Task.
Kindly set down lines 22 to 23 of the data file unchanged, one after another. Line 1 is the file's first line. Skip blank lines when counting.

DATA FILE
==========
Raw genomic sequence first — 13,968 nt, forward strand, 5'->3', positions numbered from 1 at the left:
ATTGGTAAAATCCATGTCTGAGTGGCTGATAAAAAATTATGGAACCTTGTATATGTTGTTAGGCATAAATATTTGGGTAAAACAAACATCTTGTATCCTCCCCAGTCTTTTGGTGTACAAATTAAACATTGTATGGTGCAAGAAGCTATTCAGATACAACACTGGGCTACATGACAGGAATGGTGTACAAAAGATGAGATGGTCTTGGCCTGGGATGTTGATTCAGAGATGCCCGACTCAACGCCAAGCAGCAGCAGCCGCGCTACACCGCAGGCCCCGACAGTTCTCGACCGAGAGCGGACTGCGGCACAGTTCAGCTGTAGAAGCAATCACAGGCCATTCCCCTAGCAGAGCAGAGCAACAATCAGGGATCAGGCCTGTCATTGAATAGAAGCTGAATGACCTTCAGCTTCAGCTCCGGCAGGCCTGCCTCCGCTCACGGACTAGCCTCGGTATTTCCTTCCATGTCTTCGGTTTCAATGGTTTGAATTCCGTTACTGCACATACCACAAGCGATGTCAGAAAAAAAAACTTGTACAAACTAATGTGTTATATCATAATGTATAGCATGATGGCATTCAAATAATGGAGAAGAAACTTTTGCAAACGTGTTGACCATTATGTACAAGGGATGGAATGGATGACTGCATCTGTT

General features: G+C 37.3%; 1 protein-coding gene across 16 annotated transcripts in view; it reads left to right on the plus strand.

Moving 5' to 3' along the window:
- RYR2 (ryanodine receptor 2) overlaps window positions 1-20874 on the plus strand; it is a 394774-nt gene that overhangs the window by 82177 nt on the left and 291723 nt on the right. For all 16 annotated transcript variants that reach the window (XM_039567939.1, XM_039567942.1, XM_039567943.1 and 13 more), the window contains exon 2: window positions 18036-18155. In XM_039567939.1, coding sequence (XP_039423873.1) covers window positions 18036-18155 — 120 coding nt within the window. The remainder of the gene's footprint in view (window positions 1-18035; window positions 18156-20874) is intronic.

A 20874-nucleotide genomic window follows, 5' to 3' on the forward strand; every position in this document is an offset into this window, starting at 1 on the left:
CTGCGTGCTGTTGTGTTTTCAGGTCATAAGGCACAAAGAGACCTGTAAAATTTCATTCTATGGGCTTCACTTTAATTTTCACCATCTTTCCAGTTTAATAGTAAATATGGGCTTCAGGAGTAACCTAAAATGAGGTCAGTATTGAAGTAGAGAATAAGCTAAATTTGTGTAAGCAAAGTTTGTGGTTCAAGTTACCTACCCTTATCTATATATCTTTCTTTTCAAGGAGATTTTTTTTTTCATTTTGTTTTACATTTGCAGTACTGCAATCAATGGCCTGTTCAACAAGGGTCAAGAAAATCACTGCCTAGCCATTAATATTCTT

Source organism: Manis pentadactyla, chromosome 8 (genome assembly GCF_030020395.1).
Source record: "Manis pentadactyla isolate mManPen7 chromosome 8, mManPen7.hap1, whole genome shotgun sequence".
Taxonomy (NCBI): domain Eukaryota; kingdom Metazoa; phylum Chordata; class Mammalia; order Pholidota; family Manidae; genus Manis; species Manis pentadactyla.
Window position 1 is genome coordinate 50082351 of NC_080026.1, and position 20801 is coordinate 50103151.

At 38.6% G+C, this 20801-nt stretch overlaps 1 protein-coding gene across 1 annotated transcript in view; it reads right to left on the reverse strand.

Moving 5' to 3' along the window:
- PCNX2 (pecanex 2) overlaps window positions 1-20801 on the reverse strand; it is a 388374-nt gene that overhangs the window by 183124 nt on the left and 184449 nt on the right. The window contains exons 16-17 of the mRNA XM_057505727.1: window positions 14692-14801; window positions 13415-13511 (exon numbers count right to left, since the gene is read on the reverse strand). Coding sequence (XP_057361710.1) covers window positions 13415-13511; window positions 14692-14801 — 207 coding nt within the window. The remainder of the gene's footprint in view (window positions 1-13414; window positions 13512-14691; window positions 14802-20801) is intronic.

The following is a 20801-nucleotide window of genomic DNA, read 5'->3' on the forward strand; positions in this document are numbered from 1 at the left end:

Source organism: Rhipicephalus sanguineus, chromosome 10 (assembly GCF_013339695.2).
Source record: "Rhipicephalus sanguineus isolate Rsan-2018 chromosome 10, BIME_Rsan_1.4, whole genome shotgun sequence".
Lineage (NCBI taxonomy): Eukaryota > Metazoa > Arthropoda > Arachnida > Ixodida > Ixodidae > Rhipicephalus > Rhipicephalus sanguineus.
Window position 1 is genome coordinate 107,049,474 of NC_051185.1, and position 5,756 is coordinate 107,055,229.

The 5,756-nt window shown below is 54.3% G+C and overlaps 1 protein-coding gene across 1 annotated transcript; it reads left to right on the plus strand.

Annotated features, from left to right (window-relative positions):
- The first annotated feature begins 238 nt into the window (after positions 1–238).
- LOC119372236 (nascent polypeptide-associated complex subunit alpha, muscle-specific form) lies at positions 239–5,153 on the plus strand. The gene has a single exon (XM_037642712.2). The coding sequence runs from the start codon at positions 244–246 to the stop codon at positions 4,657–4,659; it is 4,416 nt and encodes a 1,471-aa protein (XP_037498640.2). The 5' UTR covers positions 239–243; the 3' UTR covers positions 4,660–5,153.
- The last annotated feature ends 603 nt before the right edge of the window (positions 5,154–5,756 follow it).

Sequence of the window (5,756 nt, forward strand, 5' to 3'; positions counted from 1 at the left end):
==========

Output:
- The first annotated feature begins 238 nt into the window (after positions 1–238).
- LOC119372236 (nascent polypeptide-associated complex subunit alpha, muscle-specific form) lies at positions 239–5,153 on the plus strand. The gene has a single exon (XM_037642712.2). The coding sequence runs from the start codon at positions 244–246 to the stop codon at positions 4,657–4,659; it is 4,416 nt and encodes a 1,471-aa protein (XP_037498640.2). The 5' UTR covers positions 239–243; the 3' UTR covers positions 4,660–5,153.